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The Dream That Is Worth Fighting For

For Little Uncle Bandit Aneeya, 73-year old poor writer and 112 convict
What kind of Thai society does Uncle Bandit  Aneeya dream of coming true in even in the last stages of his life? His dream is that in a land of wisdom and justice every single person is equal.  I think this kind of dream is worth fighting for.
Yet he struggles, harder than other people his age.  He has overcome difficulties and troubles since he was a child.  He has faced troubles in his family as his father and stepmother maintained a traditional marriage of convenience while oppressing his mother. His life was a hell on earth.  So he ran away from home on his own to seek a better life.  He migrated from China to Thailand without an identification card; so he became a second-class citizen living an insecure life. His endurance and survival instinct helped him survive.
Now he is 73 years old and in poor health (suffering from cancer of the bladder) and for many years he faced charges under the lèse majesté law for speaking in seminars and for his writings that were considered offensive to certain persons or institutions and he was finally declared guilty by the South Bangkok Supreme Court verdict on February 17, 2013.  His accuser was a police major general. He could not testify on his own behalf in the first trial as the trial was held in secret, which did not give him an opportunity to speak out.  But the trial influenced him to accept the testimony of a psychiatrist whose diagnosis was that he was mentally ill and required treatment.  So, what he thinks, writes, and speaks in public became unreliable and couldn’t be included in discussions.  This trial came to an easy verdict with even though it destroyed this old man.  He is treated as worthless but harmful to the security of an authoritarian State -  ridiculous and mindless.  So, who actually is insane?  Uncle Bandit will not in the end be imprisoned and will not die like Ah Kong; an old man who faced the same charges and died in prison last year without adequate medical treatment.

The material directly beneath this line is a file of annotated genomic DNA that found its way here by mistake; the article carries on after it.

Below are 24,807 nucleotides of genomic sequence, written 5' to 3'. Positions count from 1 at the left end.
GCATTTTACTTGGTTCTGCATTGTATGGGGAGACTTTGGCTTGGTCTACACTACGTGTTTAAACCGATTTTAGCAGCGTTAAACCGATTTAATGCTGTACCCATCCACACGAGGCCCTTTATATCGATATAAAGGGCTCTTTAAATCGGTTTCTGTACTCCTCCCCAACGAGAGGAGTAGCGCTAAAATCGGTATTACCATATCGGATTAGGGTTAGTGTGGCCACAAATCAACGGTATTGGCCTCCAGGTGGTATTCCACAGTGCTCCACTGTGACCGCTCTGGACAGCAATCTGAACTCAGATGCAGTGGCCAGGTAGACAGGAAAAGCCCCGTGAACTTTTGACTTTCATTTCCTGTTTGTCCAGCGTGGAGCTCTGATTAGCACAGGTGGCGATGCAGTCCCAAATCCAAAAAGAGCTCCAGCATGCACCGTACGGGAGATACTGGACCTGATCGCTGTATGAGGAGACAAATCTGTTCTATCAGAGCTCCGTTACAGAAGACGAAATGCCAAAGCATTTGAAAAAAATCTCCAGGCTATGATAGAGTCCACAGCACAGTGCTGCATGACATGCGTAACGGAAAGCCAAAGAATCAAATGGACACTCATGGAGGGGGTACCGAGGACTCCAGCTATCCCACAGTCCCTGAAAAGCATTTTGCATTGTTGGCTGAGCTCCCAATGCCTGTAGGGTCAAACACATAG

Bandit’s autobiography, The Dream Under the Sun, which is soon to be published, expresses fully his feelings and attitudes at different stages of his life.  For example in his childhood he perceived his mother’s suffering from the violence used against her and her death in a mental hospital.  In his days in the priesthood, starvation and a lack of clothes under the military regime made him steal money and food from other people.  Nevertheless, he always paid attention to his studies, to writing and learning English by himself and translating English stories into Thai.  He produced lots of works which reflect dimensions of injustice in this land where he lived a hard life.  Then he asked Soviet Embassy for permission to stay in Moscow as authoritarian Thai government actually wished to expel people who think differently.
He keeps saying in public that this abundant land belongs to everybody equally even if he/she doesn’t have a land title. It doesn’t belong to a certain person because our ancestors have fought and kept the land for their descendants.  This is the truth, but bad academics and the mass media deny it.  I would like to ask who our ancestors are if not the farmers producing food and the workers building the cities.  Common people’s work is not compensated appropriately or fairly.  I’d like to say that Uncle Bandit should not be found guilty at all.  The real defendants must be brought to court and punished to return justice to victimized people……If you agree, abolish the lèse majesté law so that it won’t be abused to destroy freedom of expression and this land will surely be more dynamic.  
Faith in Uncle Bandit Aniya,
Patchanee Kumnak
Labour Activist
February 21, 2013



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